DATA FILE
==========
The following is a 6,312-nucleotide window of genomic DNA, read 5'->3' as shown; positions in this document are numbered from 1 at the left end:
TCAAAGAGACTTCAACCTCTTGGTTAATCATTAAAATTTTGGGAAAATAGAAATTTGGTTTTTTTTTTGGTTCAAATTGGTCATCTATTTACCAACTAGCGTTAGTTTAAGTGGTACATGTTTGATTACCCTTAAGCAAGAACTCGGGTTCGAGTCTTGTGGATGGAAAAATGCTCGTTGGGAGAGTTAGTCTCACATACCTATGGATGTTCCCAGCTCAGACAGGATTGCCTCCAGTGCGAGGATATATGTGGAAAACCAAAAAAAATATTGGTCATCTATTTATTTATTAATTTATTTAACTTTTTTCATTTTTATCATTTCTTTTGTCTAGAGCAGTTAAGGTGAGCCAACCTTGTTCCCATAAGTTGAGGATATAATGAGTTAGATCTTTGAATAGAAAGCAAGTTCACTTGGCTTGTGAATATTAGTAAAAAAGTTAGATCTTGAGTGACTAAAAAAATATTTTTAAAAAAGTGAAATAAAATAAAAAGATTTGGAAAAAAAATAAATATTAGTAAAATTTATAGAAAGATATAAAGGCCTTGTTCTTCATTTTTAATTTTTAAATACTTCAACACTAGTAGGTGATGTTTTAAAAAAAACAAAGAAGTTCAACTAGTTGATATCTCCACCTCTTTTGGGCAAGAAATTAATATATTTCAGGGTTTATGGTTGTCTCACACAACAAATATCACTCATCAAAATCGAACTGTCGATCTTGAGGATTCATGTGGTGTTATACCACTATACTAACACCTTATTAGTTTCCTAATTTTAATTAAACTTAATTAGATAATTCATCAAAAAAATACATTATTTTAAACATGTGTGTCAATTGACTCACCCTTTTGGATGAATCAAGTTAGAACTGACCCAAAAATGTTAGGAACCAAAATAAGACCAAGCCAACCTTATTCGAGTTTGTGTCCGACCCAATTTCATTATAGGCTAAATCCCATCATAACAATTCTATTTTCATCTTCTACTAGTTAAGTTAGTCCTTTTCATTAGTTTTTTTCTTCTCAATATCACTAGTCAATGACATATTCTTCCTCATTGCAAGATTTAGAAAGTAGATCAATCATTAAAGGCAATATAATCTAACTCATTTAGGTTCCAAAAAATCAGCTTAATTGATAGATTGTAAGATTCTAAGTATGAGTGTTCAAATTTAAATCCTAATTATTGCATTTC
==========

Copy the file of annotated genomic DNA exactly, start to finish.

The following is a 6,312-nucleotide window of genomic DNA, read 5'->3' as shown; positions in this document are numbered from 1 at the left end:
TCAAAGAGACTTCAACCTCTTGGTTAATCATTAAAATTTTGGGAAAATAGAAATTTGGTTTTTTTTTTGGTTCAAATTGGTCATCTATTTACCAACTAGCGTTAGTTTAAGTGGTACATGTTTGATTACCCTTAAGCAAGAACTCGGGTTCGAGTCTTGTGGATGGAAAAATGCTCGTTGGGAGAGTTAGTCTCACATACCTATGGATGTTCCCAGCTCAGACAGGATTGCCTCCAGTGCGAGGATATATGTGGAAAACCAAAAAAAATATTGGTCATCTATTTATTTATTAATTTATTTAACTTTTTTCATTTTTATCATTTCTTTTGTCTAGAGCAGTTAAGGTGAGCCAACCTTGTTCCCATAAGTTGAGGATATAATGAGTTAGATCTTTGAATAGAAAGCAAGTTCACTTGGCTTGTGAATATTAGTAAAAAAGTTAGATCTTGAGTGACTAAAAAAATATTTTTAAAAAAGTGAAATAAAATAAAAAGATTTGGAAAAAAAATAAATATTAGTAAAATTTATAGAAAGATATAAAGGCCTTGTTCTTCATTTTTAATTTTTAAATACTTCAACACTAGTAGGTGATGTTTTAAAAAAAACAAAGAAGTTCAACTAGTTGATATCTCCACCTCTTTTGGGCAAGAAATTAATATATTTCAGGGTTTATGGTTGTCTCACACAACAAATATCACTCATCAAAATCGAACTGTCGATCTTGAGGATTCATGTGGTGTTATACCACTATACTAACACCTTATTAGTTTCCTAATTTTAATTAAACTTAATTAGATAATTCATCAAAAAAATACATTATTTTAAACATGTGTGTCAATTGACTCACCCTTTTGGATGAATCAAGTTAGAACTGACCCAAAAATGTTAGGAACCAAAATAAGACCAAGCCAACCTTATTCGAGTTTGTGTCCGACCCAATTTCATTATAGGCTAAATCCCATCATAACAATTCTATTTTCATCTTCTACTAGTTAAGTTAGTCCTTTTCATTAGTTTTTTTCTTCTCAATATCACTAGTCAATGACATATTCTTCCTCATTGCAAGATTTAGAAAGTAGATCAATCATTAAAGGCAATATAATCTAACTCATTTAGGTTCCAAAAAATCAGCTTAATTGATAGATTGTAAGATTCTAAGTATGAGTGTTCAAATTTAAATCCTAATTATTGCATTTC